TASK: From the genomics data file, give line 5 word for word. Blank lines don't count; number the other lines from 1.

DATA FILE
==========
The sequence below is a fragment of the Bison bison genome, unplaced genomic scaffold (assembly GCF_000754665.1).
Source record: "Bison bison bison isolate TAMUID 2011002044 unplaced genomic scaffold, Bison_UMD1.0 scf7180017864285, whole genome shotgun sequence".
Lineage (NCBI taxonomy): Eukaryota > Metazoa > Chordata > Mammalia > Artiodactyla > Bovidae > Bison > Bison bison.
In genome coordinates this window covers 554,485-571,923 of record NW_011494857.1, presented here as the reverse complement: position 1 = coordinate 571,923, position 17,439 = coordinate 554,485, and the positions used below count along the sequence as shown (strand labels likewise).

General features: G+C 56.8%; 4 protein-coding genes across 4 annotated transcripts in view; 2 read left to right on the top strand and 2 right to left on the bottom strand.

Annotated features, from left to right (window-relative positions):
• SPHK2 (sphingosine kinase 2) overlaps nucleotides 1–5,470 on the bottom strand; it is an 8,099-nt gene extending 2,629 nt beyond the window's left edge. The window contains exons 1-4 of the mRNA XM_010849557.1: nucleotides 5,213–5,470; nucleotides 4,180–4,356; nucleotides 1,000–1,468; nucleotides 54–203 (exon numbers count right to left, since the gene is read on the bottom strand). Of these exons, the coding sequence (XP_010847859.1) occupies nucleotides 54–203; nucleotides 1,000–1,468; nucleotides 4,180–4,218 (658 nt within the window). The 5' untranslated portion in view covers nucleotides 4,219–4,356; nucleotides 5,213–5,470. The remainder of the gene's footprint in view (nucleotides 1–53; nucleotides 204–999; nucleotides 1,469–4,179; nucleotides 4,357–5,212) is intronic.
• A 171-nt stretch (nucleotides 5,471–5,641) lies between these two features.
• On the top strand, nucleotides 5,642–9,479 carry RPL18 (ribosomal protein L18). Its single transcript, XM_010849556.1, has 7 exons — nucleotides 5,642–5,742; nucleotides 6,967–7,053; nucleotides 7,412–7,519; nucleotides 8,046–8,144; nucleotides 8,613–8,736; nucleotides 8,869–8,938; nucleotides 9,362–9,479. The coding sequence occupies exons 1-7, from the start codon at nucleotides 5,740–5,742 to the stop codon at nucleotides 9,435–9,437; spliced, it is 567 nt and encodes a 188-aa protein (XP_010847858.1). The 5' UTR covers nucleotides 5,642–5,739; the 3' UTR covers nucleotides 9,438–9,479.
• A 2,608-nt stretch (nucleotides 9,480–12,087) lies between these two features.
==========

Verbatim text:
General features: G+C 56.8%; 4 protein-coding genes across 4 annotated transcripts in view; 2 read left to right on the top strand and 2 right to left on the bottom strand.